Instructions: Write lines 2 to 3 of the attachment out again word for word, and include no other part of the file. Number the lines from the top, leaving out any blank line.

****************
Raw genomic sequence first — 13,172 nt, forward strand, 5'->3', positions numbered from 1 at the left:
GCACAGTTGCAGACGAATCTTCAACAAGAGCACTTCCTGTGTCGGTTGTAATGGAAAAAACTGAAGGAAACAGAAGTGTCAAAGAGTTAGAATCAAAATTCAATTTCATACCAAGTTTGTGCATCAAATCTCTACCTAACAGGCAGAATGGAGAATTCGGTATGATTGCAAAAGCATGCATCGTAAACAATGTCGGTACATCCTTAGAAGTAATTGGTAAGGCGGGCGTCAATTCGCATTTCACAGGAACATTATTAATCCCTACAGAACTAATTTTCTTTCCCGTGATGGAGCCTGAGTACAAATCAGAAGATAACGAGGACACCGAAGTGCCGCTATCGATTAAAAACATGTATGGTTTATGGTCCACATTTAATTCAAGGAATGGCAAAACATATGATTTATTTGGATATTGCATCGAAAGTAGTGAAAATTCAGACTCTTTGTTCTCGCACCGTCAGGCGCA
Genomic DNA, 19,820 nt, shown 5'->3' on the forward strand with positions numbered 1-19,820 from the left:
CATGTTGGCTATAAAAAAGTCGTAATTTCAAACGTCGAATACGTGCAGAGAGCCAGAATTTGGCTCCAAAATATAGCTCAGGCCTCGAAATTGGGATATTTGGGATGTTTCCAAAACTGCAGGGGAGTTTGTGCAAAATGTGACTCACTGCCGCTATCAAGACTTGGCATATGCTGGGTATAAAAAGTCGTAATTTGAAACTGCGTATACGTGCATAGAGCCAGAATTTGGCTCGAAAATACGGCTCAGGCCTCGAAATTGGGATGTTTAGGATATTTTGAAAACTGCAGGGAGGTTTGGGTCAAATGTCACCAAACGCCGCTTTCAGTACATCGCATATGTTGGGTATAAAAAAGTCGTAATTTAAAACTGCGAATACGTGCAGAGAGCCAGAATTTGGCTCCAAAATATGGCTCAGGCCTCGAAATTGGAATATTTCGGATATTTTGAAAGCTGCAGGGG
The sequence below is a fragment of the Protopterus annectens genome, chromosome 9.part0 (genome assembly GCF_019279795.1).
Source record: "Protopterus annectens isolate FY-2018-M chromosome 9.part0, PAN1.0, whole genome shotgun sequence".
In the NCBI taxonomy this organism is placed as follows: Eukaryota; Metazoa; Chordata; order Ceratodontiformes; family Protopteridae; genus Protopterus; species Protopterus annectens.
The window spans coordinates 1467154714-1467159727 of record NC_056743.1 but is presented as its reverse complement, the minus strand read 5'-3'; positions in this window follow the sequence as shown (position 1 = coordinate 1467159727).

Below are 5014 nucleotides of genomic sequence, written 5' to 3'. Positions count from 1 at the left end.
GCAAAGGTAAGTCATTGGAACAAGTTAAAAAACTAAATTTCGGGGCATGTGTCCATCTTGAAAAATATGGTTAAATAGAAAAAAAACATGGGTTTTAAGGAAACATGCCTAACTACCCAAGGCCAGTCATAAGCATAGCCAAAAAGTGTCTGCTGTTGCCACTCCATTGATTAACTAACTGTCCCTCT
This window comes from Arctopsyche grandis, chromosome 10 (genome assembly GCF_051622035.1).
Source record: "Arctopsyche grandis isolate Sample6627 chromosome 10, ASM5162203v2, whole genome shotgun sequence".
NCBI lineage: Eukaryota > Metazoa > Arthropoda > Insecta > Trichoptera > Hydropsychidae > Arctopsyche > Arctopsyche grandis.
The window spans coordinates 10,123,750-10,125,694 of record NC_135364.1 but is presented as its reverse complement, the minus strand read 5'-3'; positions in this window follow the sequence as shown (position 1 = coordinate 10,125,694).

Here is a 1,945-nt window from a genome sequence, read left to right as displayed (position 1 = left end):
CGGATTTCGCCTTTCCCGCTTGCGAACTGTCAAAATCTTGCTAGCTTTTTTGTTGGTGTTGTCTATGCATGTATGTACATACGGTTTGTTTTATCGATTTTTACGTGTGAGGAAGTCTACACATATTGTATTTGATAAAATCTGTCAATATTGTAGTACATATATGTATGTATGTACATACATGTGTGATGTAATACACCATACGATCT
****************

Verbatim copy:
GCACAGTTGCAGACGAATCTTCAACAAGAGCACTTCCTGTGTCGGTTGTAATGGAAAAAACTGAAGGAAACAGAAGTGTCAAAGAGTTAGAATCAAAATTCAATTTCATACCAAGTTTGTGCATCAAATCTCTACCTAACAGGCAGAATGGAGAATTCGGTATGATTGCAAAAGCATGCATCGTAAACAATGTCGGTACATCCTTAGAAGTAATTGGTAAGGCGGGCGTCAATTCGCATTTCACAGGAACATTATTAATCCCTACAGAACTAATTTTCTTTCCCGTGATGGAGCCTGAGTACAAATCAGAAGATAACGAGGACACCGAAGTGCCGCTATCGATTAAAAACATGTATGGTTTATGGTCCACATTTAATTCAAGGAATGGCAAAACATATGATTTATTTGGATATTGCATCGAAAGTAGTGAAAATTCAGACTCTTTGTTCTCGCACCGTCAGGCGCA
Genomic DNA, 19,820 nt, shown 5'->3' on the forward strand with positions numbered 1-19,820 from the left: